They met in college in the mid-’70s. As he tells it, he had been pursuing a PhD in ancient history until he found that, once he had it, he'd be lucky if he ever got the chance to use it the way he wanted.
He had already spent a summer working on an archaeological site on the Greek island of Santorini, and that's what he saw himself doing with his life. But field positions were rare, and even teaching jobs were scarce. He decided to do something else. When the family business hit a snag, he went home to help and discovered he had a knack in that area.
Annie was suddenly single and needed a new career, as well. That's how they both wound up at Syracuse at the same time: Two non-traditional students (code for being a lot older than the rest of the student body), Larry working on an MBA, and Annie working on being a lawyer.
They were strangers living in the same building until one day when she decided to rescue an abandoned dog. It was sick and needed a vet and she had no money. She knocked on Larry's door and promised that if he paid for the doctor, she would pay him back no matter how long it took.
"Well," Larry says, "I'd seen her around. I figured her for a determined lady. Even in the middle of winter, with deep snow on the ground, she'd get to class every day. She'd just wrap plastic bags around her shoes to keep her feet dry. I could tell that here was somebody who meant what she said.
"So, yeah, I went to the vet with her," Larry laughs. "We kept the dog. He got better. We've been married for 33 years and adopted more dogs, each new one to keep our older ones company. So everything's worked out."
They each finished their degrees and went to work in their respective fields. They moved a few times; by virtue of his education and experience in both the arts and business, he landed some interesting jobs – one on the State Arts Council in Ohio, for instance. But when Annie landed a position in the Rhode Island Attorney General's office, they buried the anchor here. Larry became director of the Warwick Museum, as well as holding other high profile jobs, before semi-retirement, then full retirement at the beginning of this year.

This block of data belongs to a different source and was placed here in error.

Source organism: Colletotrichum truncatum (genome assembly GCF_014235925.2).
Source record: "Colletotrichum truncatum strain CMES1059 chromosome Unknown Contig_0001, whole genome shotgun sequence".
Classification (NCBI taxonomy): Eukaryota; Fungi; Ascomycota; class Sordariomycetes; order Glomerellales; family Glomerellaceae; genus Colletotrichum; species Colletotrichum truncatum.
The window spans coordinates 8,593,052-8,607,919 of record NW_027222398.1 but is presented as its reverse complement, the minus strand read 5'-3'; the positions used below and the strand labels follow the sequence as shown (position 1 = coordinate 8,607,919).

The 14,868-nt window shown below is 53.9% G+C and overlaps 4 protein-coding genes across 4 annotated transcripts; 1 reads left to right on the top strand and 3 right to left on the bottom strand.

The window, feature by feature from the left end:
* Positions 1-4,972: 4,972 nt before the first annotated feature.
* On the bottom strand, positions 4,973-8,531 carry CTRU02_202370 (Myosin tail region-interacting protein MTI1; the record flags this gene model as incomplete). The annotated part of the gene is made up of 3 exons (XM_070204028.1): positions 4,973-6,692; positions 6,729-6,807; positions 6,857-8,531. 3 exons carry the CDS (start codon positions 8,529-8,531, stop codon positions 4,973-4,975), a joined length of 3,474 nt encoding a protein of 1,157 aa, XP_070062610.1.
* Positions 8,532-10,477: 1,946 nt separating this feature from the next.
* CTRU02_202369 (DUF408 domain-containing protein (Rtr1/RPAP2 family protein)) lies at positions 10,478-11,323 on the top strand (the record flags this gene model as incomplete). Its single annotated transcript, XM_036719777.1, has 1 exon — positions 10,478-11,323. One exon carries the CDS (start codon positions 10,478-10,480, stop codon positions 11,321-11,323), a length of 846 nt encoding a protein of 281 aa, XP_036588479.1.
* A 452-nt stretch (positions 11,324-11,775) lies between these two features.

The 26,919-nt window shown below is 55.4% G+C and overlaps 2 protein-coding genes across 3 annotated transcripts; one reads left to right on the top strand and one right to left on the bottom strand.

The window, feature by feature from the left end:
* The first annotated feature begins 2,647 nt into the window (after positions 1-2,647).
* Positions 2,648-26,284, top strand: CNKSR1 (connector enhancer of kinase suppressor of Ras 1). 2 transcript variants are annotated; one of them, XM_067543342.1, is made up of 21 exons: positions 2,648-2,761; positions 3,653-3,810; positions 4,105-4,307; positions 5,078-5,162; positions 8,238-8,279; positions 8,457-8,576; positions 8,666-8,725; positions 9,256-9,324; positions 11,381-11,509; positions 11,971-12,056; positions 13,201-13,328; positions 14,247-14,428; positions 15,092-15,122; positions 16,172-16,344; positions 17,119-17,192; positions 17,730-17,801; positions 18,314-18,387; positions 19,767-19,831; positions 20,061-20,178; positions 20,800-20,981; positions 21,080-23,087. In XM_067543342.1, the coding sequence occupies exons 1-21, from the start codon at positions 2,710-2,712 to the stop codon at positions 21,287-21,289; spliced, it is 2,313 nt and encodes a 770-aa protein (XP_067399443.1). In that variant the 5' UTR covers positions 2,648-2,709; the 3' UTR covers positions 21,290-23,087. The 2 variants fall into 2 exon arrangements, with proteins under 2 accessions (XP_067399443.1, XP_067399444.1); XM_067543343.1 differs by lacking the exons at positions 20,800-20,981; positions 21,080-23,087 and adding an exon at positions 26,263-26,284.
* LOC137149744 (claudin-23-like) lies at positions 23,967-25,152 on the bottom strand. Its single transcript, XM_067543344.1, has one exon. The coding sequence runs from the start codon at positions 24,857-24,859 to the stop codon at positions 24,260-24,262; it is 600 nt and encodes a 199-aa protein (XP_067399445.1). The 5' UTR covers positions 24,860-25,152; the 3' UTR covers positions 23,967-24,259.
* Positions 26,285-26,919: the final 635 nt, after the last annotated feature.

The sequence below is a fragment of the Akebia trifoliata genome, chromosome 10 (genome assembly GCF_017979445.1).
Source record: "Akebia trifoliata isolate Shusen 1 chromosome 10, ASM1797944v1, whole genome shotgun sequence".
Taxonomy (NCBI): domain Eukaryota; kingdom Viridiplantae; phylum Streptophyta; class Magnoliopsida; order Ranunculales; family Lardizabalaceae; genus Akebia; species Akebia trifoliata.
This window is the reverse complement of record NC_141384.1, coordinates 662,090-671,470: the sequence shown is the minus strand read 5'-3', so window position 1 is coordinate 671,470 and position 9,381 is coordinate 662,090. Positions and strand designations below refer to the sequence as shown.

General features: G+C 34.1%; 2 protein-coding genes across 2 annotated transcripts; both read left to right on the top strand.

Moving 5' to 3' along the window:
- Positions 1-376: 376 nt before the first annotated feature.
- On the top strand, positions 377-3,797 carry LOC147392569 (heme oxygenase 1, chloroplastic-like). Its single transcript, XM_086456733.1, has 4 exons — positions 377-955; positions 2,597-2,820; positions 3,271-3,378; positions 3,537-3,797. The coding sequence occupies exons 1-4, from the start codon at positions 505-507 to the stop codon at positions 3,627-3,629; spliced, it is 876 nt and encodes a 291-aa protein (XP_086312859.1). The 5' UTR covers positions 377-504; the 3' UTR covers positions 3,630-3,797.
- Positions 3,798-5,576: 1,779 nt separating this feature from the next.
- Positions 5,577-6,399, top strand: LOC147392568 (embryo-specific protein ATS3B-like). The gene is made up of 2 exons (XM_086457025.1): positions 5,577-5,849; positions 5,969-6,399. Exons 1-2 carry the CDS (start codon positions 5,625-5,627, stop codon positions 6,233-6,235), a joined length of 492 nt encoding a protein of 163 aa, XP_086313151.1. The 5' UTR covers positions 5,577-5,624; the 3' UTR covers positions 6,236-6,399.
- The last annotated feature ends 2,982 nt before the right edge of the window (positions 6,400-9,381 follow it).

Annie left the AG's office after 18 years, but she has never shared Larry's fascination with doing things like Texas Holdem tournaments. She doesn't even like to watch him play.
Larry doesn't claim to have any special power to "read" people. But he does think it's something he began learning a long time ago, and continues to develop. Cards help.
"I started playing cards with my father. Gin. He taught me how to read bits of information from the person you're playing with by the way they do certain things. When they organize their cards, for instance, most people do it in descending order, left-to-right, in their hand. When they pick up or discard, if you watch what they're doing with each card it helps you play your own hand," Larry explains.
"My great-uncle and a cousin were both professional gamblers – successful ones. They both taught me a lot, too.
"Card players' mannerisms are called 'tells.' Texas Holdem is a betting strategy game, so any bit of information you pick up from your competition can give you an edge.
"Players are very conscious about tells – they try to not show anything," he adds. "Look around the table and you'll see the hoodies and the dark glasses, all meant to cover a tell. Someone will sit completely still with no emotion or expression showing at all; they won't take a chance on giving anything away. Someone else will be moving all the time, talking and laughing. Having a good time."
That can also make tells harder to spot, he says.
Larry picked up pub-poker a couple of years ago. He'd played Holdem before, in real money games at casinos. He still does once in a while, at Foxwoods and elsewhere. But with the EPT tournament play, he gets to do something he enjoys, in a very competitive atmosphere, but ... "without risking losing your house payment, or your house. Or your car," he laughs.
"I like competition. I golf," he said, adding he has a 16 handicap. "I bowl," 190-plus average.
When he plays chess, he plans three or four moves ahead.
"I like to do things that I can concentrate on, and get better at. Competing lets me gauge how I'm doing. I think competition is the reason a lot of people show up at these events," he said.
Right now, Larry is qualified for the semi-finals for the $50,000 National Championship in Las Vegas, and he needs just one more win to advance to the finals.
I called Larry a couple of days ago to tell him I was just about ready to file this story, and to find out what he was up to. He said he was flying down to Maryland in the morning for a long weekend of golf – he can do a lot of things like that now that he's fully retired. I asked him if he thought he'd play any poker while he was away.
“Oh," I heard the smile in his voice, "I can always find a game."